It’s not all about Landon Donovan, though from DaMarcus Beasley’s perspective, it could be. Even when the Puebla midfielder, who recently accrued his 100th cap for the U.S. Men’s national team, was named team captain for the Gold Cup, people are using the occasion to talk about his old pal from Bradenton: Why wasn’t Landon Donovan given the arm band? (Just search Twitter for “Landon Donovan” to see some of the reaction.)
Can’t we take a moment to think about why Beasley may be deserving of this honor? The veteran who has worked his way back into the national team picture, one of the few holdovers from June’s qualifiers who will take part in this month’s Gold Cup? The man who’s been to three World Cups, who has had the misfortune of having some of his prodigious professional accomplishments overshadowed during a career that’s run parallel to Donovan’s?
I’m feigning surprise, but it’s no shock that the most popular player in the history of the men’s national team is going to be the subplot whenever he’s around. And with Donovan in the Gold Cup squad, loyal fans still expect a certain deference, including the arm band.
It should go without saying that was never going to happen. The guy has rarely been a part of the setup since Jurgen Klinsmann took over. He went on walkabout earlier this year. He knows he has to work his way back into the team.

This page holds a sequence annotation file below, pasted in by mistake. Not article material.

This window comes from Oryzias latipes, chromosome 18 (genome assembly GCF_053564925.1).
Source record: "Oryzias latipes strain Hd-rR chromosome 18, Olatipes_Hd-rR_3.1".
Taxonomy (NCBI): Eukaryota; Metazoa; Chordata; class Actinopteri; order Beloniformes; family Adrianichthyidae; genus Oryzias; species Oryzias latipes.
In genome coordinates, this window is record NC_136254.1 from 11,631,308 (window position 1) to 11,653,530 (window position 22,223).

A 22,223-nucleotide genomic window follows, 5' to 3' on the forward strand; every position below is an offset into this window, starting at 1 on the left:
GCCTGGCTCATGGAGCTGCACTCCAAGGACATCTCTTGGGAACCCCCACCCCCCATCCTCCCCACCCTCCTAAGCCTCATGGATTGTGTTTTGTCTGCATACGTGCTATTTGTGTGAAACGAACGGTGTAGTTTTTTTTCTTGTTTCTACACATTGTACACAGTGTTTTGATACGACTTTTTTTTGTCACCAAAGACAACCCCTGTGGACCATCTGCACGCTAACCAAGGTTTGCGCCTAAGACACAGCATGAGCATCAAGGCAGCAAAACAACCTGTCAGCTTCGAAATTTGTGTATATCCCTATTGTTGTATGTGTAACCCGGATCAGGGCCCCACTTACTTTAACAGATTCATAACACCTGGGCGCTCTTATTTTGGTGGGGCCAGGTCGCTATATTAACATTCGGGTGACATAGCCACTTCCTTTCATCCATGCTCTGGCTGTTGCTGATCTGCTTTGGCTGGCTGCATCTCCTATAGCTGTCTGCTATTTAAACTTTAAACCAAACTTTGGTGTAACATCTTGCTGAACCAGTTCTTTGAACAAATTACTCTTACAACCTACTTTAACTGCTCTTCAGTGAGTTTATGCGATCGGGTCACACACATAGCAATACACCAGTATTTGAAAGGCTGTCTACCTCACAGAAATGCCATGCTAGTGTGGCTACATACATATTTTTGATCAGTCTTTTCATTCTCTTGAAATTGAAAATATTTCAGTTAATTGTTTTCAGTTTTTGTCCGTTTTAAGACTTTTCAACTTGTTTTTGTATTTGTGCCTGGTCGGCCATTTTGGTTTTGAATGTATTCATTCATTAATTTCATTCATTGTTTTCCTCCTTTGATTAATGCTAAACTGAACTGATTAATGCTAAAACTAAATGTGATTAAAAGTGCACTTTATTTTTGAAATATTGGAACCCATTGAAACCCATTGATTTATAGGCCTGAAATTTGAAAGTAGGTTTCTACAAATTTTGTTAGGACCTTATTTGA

Do you really think Landon Donovan’s locked away in his San Diego hotel room ruminating about this? Probably not. Donovan seems to have accepted the consequences of his early 2013 vacation. He’s said all the right things. He knows he has to work his way back into the team, and he’s continuously reiterated his desire to do so. At no point has he intimated anything approaching the entitlement of expecting to be made captain, and Klinsmann’s choice of Beasley’s is less a reflection of some theoretical grudge than a reflection of Donovan’s reality. A reality he’s created.
But look at me, falling into the same trap. At a moment where we could be paying tribute to Beasley, I’m helping fuel a conversation about Donovan. Oh, the tacit hypocrisy of commentary.
I suppose it is what it is, but I can’t help but wonder if Beasley ever stops and thinks about Donovan’s shadow. While he was playing in Champions League semifinals for PSV, making stops at Manchester City and Rangers, U.S. Soccer and Nike were all-in on Landon. Don’t mind me, I’m just playing in England and the Champions League, Beasley could have sarcastically said to himself. If the prime of his career was happening right now, he might get Dempsey-level attention.
That attention never came, but with today’s announcement, Beasley can content himself with this honor. He’s had a fabulous career, one worthy of this recognition.